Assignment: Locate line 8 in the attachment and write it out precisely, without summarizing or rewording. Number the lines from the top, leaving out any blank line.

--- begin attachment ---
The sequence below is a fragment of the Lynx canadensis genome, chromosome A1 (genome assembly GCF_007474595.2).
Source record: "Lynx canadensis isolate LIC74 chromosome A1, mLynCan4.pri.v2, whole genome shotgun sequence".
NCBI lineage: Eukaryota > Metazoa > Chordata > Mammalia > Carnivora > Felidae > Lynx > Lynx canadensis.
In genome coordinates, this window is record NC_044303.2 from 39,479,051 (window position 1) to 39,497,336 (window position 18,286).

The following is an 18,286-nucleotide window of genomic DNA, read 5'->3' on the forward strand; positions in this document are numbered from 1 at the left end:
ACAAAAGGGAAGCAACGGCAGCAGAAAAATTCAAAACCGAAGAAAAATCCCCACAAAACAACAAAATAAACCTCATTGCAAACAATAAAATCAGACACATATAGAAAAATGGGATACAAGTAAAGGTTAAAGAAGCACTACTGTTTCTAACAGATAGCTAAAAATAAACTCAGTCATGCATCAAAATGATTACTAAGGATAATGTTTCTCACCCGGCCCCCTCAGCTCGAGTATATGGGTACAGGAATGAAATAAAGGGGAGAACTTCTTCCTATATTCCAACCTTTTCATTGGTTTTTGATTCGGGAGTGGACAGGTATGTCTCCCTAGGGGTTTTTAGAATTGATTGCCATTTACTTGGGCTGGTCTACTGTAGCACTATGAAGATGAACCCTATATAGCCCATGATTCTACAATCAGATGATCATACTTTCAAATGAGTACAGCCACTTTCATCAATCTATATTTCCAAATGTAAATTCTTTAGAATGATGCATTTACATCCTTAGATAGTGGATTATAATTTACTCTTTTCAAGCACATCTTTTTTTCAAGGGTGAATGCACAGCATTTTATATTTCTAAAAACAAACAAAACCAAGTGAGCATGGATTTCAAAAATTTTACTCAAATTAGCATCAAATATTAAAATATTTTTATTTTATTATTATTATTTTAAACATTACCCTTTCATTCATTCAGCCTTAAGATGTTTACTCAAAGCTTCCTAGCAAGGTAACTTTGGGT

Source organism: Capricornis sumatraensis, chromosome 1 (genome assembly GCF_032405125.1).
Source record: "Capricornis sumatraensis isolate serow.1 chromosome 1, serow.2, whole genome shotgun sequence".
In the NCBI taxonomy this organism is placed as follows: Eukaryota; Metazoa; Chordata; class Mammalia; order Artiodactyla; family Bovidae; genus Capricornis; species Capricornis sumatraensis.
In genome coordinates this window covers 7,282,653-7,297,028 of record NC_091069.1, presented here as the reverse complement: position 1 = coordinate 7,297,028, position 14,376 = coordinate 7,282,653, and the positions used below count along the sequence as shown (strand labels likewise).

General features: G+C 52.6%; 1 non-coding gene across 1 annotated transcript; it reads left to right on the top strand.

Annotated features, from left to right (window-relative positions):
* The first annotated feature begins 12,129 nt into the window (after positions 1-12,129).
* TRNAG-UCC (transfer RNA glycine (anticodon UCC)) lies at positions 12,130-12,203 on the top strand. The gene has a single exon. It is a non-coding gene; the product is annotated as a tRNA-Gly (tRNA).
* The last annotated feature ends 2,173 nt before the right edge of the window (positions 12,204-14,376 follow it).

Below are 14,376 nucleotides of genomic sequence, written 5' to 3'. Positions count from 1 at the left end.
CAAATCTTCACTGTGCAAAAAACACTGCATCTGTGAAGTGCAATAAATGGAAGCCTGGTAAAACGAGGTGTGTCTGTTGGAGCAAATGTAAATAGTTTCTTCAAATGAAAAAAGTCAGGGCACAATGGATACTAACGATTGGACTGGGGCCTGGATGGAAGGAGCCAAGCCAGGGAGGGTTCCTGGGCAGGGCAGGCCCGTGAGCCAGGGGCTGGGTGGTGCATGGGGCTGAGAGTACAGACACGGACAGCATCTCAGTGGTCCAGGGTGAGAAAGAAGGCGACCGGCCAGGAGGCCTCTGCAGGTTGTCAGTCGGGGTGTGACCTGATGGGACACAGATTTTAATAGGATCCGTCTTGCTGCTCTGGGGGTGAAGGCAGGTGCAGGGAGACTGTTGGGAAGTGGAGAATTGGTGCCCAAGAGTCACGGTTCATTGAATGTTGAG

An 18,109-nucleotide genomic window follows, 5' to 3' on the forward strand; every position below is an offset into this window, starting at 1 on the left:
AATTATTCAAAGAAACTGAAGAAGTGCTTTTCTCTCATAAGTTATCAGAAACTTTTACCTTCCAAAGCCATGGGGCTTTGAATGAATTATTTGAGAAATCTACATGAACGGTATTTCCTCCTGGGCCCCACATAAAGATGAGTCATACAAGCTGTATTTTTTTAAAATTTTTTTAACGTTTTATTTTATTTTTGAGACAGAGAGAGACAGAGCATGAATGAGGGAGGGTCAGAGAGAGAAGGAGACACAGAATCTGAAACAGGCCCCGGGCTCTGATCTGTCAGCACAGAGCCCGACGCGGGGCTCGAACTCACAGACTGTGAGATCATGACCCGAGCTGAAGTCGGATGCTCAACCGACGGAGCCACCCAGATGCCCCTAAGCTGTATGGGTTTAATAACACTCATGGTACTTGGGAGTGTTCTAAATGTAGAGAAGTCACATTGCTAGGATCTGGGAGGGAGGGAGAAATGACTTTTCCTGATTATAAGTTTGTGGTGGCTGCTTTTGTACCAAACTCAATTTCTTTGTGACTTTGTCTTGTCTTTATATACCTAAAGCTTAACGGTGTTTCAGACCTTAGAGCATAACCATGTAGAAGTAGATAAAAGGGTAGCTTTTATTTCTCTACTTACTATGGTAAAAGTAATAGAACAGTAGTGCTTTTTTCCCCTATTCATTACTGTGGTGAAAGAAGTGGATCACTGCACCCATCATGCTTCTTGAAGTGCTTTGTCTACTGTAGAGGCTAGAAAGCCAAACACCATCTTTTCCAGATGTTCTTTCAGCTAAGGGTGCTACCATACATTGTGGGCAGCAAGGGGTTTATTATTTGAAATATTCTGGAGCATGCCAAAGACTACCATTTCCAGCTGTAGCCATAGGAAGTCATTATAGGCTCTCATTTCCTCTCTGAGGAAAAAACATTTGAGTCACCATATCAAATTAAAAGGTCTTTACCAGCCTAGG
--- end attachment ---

Source record: "Capricornis sumatraensis isolate serow.1 chromosome 1, serow.2, whole genome shotgun sequence".